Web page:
The last minute rush. The lists and notes to make sure all items were packed. The lack of sleep trying to make sure work was in order, the house was in order, Bailie’s schedule was accounted for, our reservations were all made (the train tickets provided the most tricky as the site was only partially in English). The organized chaos. Made me wonder why we ever planned a two week trip.
And then we arrived at the airport. Picked up our traditional breakfast tacos at Anthony’s Homeport before heading to our gate. Shuffled down the jetway onto the first leg of our flight. And the idea of two weeks away sounded more plausible. Then we arrived at O’Hare. And identified the “best” place to eat our final American meal of the month. Settling on Wolfgang Puck, we enjoyed a bottle of red wine with our pasta and Asian salad. We were entertained by the lack of enthusiasm from our waiter. And amazed that he was even able to remove the cork from the bottle of Joel Gott Cab. Obviously, he hasn’t opened many bottles.
Shortly after, we boarded our flight to Madrid. The flight crew took one look at Bill and went in search of an open row for us to stretch out. They found us a spot and we relaxed to gear up for a long flight. We decided a movie was in order, but first we spent an hour on the ground. We realized this may affect our ability to catch our next flight. So we watched The Butler, and I took a very broken siesta. Bill claimed he slept for a half hour. Shortly after 8AM, we arrived in Madrid (and our bodies didn’t even think it was midnight). The Madrid airport is rather large. We walked, found the train to our next terminal, made it through the easiest custom check ever, and missed our connection. An agent quickly rebooked our flight to Tenerife. With a NINE hour layover. Whose idea was this again?
Time to make lemonade. We looked at each other, and said “let’s get out of this place”. A little research at the informacion desk and we were on our way to the ATM and bus stop for the express ride to downtown Madrid. It was good to get out in the fresh, damp air. We wandered the streets and found our first “coffee shop”, a cafeteria named “Iowa”. Yes, we laughed out loud when we later came across another called Nebraska. We enjoyed our first meal on Spanish soil: jamon y queso cabrillo for Bill, a chocolate croissant for me. Accidentally, Bill ordered us both coffee; he had wanted a coffee with two shots of espresso. So I sucked it up and drank most of my first cup of coffee (yes, ever).
When we headed back to the airport, it was really about the time we should have been checking into our house in Tenerife. So much for 28 hours of travel. The rest of the afternoon at the airport is a blur. The time dragged. Paint dried. Eyelids grew heavy. We discovered processes are different in Spain. Few announcements are made. People just get in line. And when our plane left the ground, we were both sound asleep. And really didn’t come to until the flight was descending.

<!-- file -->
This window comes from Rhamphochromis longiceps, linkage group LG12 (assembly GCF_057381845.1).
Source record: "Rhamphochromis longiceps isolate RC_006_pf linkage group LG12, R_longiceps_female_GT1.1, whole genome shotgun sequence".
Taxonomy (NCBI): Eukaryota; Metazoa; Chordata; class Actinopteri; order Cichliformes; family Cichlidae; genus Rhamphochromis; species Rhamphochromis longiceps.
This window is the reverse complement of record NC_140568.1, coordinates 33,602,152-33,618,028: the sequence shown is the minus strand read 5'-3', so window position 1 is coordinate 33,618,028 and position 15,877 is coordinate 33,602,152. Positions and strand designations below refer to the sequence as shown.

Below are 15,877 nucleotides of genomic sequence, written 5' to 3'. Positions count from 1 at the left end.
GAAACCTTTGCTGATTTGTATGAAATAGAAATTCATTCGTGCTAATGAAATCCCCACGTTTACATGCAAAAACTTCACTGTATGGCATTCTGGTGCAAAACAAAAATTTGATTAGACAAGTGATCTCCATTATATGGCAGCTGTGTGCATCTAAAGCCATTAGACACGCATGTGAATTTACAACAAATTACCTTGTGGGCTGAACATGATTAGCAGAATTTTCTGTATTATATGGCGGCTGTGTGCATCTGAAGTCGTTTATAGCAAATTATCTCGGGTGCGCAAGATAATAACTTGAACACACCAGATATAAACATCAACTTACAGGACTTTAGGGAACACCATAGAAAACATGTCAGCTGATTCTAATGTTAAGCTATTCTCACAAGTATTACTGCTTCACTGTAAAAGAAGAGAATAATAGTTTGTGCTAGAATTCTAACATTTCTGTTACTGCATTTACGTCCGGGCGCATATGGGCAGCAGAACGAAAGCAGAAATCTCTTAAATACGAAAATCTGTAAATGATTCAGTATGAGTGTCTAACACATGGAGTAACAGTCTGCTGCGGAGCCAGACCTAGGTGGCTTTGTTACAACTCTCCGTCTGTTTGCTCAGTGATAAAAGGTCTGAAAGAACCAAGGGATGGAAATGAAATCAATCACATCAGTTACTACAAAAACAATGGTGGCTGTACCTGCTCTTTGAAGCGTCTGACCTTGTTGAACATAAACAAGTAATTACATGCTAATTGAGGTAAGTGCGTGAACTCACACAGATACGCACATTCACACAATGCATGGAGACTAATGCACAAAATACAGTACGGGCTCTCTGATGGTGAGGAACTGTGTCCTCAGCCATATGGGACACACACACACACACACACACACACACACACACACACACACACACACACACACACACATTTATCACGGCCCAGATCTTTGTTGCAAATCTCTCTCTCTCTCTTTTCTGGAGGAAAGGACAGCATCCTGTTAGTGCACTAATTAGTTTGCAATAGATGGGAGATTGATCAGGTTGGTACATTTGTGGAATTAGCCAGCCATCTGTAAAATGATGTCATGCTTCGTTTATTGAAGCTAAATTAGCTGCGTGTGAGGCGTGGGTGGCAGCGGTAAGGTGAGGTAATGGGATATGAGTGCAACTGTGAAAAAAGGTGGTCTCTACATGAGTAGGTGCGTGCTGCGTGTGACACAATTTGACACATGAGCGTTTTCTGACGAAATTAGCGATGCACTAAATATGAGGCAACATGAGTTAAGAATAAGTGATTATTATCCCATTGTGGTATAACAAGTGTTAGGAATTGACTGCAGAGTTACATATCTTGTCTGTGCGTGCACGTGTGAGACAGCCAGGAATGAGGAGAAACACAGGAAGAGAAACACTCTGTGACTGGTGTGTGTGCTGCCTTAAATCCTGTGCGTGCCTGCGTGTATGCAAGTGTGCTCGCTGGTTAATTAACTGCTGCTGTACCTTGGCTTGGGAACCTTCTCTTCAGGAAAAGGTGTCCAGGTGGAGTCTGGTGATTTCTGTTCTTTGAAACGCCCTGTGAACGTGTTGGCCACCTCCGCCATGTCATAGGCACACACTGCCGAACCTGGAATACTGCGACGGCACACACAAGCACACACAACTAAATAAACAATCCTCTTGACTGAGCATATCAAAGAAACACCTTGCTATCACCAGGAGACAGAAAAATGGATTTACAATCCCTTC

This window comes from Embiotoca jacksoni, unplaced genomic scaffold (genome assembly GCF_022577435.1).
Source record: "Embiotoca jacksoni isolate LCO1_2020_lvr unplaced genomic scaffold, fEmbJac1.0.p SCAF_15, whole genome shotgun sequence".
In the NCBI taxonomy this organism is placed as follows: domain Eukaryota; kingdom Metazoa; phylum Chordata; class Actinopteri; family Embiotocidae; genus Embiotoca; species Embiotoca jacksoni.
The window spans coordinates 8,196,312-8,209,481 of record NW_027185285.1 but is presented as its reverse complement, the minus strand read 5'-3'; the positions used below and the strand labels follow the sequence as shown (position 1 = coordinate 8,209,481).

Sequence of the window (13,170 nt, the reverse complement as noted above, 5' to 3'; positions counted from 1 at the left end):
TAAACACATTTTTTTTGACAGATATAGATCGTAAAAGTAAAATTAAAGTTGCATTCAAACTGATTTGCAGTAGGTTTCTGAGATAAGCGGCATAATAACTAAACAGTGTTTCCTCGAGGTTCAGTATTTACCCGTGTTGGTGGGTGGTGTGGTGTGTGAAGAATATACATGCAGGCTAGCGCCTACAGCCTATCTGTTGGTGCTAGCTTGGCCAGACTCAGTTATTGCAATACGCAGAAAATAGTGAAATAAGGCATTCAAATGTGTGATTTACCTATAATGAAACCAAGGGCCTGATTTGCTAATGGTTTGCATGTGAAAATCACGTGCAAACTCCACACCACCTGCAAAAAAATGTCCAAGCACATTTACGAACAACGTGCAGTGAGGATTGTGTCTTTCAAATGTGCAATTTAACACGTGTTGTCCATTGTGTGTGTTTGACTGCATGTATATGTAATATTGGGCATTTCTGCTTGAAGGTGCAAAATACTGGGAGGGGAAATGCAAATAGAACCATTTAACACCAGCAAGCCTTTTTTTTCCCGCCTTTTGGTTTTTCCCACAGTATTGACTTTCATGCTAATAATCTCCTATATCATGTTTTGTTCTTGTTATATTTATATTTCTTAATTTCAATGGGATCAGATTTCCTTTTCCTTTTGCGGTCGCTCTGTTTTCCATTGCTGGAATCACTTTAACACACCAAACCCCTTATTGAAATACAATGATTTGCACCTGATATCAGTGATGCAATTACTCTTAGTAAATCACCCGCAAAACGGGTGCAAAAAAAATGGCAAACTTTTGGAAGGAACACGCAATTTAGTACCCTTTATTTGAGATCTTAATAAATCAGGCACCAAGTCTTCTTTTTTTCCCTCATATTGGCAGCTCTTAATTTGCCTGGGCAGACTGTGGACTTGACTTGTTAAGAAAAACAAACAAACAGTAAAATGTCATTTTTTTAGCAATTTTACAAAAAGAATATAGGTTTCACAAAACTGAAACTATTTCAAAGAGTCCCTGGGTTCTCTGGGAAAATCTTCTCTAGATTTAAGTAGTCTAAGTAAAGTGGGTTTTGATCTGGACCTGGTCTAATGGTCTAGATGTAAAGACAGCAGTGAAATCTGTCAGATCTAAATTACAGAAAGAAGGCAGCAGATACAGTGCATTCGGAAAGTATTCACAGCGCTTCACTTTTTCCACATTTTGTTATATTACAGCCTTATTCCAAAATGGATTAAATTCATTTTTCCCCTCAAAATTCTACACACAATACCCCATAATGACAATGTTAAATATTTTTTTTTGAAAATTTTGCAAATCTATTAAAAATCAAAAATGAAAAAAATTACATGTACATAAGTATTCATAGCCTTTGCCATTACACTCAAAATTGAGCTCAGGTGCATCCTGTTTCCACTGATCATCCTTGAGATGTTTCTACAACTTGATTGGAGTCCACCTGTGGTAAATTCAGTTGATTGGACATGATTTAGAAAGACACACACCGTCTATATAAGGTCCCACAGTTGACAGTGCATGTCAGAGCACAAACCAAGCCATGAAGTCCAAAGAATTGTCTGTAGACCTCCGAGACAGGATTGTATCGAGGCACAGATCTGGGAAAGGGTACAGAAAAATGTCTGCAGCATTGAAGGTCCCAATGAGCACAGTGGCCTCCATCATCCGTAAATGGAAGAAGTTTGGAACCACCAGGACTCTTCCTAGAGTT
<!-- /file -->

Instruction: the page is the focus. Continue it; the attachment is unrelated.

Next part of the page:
Next stop: Icod de los Vinos, in our little VW Polo. I know it sounds like our travel day(s) are coming to an end. However, you are mistaken. The real adventure just begins. As we left the airport, we again called host, Julio, who spoke very little English, to let him know we finally arrived. He again confirmed to meet at the Shell station. About exactly an hour later, we pulled into the station. No sign of him and after waiting five minutes, we called again. He seemed surprised that we were there and started a conversation in the background while hanging up (we weren’t sure if that hang up was on purpose). So we waited and tried to check out the area…like 50 feet in either direction hoping each car that came by stopped to provide keys. Bill even helped another couple figure out something under the hood of their car. We called again. He would be there in 20 minutes. Seriously tired, we decided to head to the grocery story down the street. We picked up the important things like eggs, ice cream, ham and orange juice. Luckily, he was there when we returned to the Shell. After quick introductions with his wife and one of their mother’s, he beckons follow me up the hill, about 10 minutes. So we take off. And hang a right. Then at the top of the hill, a left. But it’s not the top of the hill. And we climb. And wind. And climb some more. Then the street narrows, cars parking on either side into the driving lanes. And we weave. And climb. And climb. After two rounds abouts, a hang left at the Y, a tunnel, and a few more curves, we enter a one lane road with rock walls on either side. Oh, and only first gear is an option by the point as the climb continues to be that steep. The rock wall turns into a few houses. Somewhere between a two lane road and one lane road, we realized we were only driving this once a day. By now, we are not sure we will leave the house. Finally we veer to the left onto a stone and grass road and turn the corner into our driveway. Taking a deep breath, we have finally arrived at our destination just about 9:30.
In the end, it would be close to 38 hours from when we left home until we sat in our home for the next five days. I would have imagined we would go straight to bed, however we instead opened our first bottle of wine. Then proceeded to sleep until after noon.